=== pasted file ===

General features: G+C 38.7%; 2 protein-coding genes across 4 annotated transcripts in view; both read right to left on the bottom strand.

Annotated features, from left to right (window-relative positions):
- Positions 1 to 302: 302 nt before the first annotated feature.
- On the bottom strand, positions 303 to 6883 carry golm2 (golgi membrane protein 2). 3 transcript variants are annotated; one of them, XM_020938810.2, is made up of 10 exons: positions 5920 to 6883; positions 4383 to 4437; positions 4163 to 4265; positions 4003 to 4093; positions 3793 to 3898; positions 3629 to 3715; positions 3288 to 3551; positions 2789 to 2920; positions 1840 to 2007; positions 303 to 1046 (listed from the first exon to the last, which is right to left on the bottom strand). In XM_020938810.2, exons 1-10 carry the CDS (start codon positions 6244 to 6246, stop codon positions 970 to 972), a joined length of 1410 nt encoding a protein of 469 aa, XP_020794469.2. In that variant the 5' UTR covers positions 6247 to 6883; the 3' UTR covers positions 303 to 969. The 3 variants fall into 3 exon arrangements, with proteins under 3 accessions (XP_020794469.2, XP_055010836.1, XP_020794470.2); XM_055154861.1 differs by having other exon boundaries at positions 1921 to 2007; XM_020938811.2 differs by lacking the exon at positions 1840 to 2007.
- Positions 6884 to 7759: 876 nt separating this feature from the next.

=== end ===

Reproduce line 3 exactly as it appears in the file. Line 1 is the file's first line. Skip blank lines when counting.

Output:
- Positions 1 to 302: 302 nt before the first annotated feature.